HabsWorld.net -- 

Continuation of the first-round prospects ranking brings us to an interesting group in the 9-16 range that includes two players rising rapidly and two who were in the top 10 to start the season. Just a reminder that their potential fit on the Habs is also covered in the analysis. 

#9 – Will Smith

USNTDP (Juniors) – C 

When I first started to tabulate results, Smith was regularly in the teens. When I first wrote this article, he was 16th on my list. Now, the midseason rankings have him consistently in the top 10, with an increasing amount ranking him in the 5-7 range. He’s the largest riser since the start of the year. He’s been a highlight machine for the USNTDP and will get selected prior to this ranking, I’m almost sure of it.

69 points in 38 games on the U18 team and 22 points in 12 games with the Juniors team is excellent. He was left off the WJC team which might temper some who want to see him become a top-five pick though. It’s unlikely he slips much further than 10th as he’s gaining more and more comparisons to Jack Eichel as the season progresses. 

This player is so interesting. As mentioned, he’s a human highlight reel who needs work on his defensive game and can sometimes disappear if his linemates aren’t getting him the puck at even strength (Hello, Trevor Zegras). The problem is that I would put Cole Caufield in that category, and to a lesser extent Nick Suzuki too. While I love the projected skill (and you can teach Smith the elements he seems to be lacking way more than you can teach someone else skill), my worry is that it seems like he falls into a strength the team already possesses. But, BPA, right? I’m intrigued by this player and though it’s not the ideal fit, I think this player is absolutely worth the home run swing if the Habs are selecting in the 8-10 range and he’s still on the board. 

#10 – Andrew Cristall

Kelowna Rockets (WHL) – LW 

Cristall is having himself a season yet remains a polarizing player on these rankings. He’s now listed in the top ten on some lists while being in the early twenties on others. He’s got incredible hands and a high hockey intelligence to match. As is usually the case with players of his stature, the questions around him are physicality and translatability of his skill set at the pro level. At the time of writing this article, he was involved in over 50% of his team’s offence which is impressive to say the least.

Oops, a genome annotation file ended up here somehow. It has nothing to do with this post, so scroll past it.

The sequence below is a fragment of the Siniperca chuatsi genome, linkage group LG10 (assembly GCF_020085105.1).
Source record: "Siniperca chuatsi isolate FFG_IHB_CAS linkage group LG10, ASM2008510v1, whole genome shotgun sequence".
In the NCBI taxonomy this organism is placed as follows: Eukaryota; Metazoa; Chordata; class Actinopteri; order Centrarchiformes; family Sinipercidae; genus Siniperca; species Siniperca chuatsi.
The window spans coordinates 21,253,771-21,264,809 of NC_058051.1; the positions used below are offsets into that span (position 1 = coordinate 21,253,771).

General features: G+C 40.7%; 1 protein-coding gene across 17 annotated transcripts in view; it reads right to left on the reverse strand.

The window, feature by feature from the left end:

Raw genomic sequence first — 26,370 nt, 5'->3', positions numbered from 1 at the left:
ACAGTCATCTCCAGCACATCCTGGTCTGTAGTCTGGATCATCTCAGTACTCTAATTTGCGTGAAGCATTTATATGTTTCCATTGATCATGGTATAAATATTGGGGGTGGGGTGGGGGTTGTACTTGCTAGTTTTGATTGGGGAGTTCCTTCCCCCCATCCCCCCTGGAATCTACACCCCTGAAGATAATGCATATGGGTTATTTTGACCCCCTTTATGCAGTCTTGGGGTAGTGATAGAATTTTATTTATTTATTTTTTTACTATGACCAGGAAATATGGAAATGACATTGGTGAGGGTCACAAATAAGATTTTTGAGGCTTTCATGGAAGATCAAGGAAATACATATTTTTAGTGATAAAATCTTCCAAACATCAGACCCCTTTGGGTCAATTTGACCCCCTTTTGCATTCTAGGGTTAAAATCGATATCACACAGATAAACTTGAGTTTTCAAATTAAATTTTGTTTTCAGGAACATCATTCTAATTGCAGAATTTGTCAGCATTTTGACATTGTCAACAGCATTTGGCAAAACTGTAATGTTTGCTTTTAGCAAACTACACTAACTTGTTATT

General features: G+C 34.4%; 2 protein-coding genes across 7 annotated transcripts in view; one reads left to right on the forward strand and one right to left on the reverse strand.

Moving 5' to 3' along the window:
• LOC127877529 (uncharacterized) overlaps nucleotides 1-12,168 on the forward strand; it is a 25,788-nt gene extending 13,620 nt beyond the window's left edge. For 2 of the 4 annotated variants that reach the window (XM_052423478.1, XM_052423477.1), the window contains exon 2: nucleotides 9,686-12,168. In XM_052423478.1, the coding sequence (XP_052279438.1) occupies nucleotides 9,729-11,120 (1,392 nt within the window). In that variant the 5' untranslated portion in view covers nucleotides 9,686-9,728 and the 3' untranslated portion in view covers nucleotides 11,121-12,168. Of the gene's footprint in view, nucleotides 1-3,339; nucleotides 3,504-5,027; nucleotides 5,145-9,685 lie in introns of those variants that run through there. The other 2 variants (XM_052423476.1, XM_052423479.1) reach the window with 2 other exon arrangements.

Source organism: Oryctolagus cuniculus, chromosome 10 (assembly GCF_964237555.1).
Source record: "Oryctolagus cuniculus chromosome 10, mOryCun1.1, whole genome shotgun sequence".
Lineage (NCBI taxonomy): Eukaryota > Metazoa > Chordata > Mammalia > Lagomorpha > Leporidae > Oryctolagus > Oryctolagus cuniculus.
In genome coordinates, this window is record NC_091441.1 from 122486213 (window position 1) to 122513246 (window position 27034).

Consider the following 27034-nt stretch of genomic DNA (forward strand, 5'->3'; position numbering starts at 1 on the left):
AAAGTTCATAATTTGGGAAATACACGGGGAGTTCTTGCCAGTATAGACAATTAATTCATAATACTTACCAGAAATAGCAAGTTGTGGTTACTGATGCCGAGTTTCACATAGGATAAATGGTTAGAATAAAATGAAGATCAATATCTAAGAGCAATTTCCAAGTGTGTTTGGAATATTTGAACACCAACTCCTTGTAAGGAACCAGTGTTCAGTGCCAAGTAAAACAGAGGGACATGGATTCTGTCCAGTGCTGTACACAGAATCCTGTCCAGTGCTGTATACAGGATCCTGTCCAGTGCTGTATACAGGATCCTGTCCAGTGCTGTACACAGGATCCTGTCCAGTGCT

Cristall has produced 62 points in 36 games which is fairly close to two points per game while the advanced stats suggest he was having poor puck luck that has recently turned around. How some rankings have him outside the first round with those numbers is puzzling to me but make the point that some scouts really don’t see his style of play translate to success at the pro level. 

In an earlier draft piece centred around the Habs, I was lukewarm to the idea of the Habs selecting Cristall with the 14th selection. He’s a player I’ve kept on my radar and observed closely and at this point, I would be comfortable with the Habs picking him with that same 14th pick. Truthfully, I think it might be a Cole Caufield-like steal. However, he’s shot up rankings, especially in those focused on the advanced stats. Admittedly, it’s a boom or bust pick, but if the Habs have already had a selection, and the Panthers pick comes in this high, it’s a gamble I’d surely be very happy to see the Habs make. 

#11 – Calum Ritchie

Oshawa Generals (OHL) – C 

Odd results with this player. He was ranked higher to start the season but now finds himself lower than this on many rankings. I call it odd because there appears to be very little in the numbers to suggest this drop. One really must dig to figure out that the numbers appear decent based on a recent surge, so the drop is mostly from a terrible start to the season. Will be interesting to see how he finishes the season. 

Currently scoring at a point per game (45 points in 45 games), this is quite acceptable for a player who is said to be a centre that already plays a 200-foot game. His positioning is excellent which helps defensively and he’s always attacking the slot. The issue seems to be that he’s a player that does everything right without having a particular skill that really stands out as exceptional. 

This seems like an awfully safe pick that tops out as a solid 2C. The Habs currently count on Suzuki and Dach up the middle. I’d personally be tempted for a bigger swing than Ritchie, even if that swing lands a winger instead of a centre. A pick at 11 would likely be the Habs’ second of the round and this only enhances my desire to see a bigger home run swing. Maybe that’s how many scouts are feeling, and it explains his recent drop in the rankings. However, if he continues to slide and the Panthers get hot and their pick ends up closer to 15, it would be a little crazy to pass up on this player. 

#12 – Mikhail Gulyayev

Omskie Yastreby (MHL) – LD 

A consensus top-twenty pick who is getting some higher votes in recent rankings. Considering the league Gulyayev is playing in, this to me screams recency bias as well as the need to include some defencemen. 

18 points in 16 games in the MHL, 1 point in 13 games in the KHL, and 4 points in 12 games in the VHL.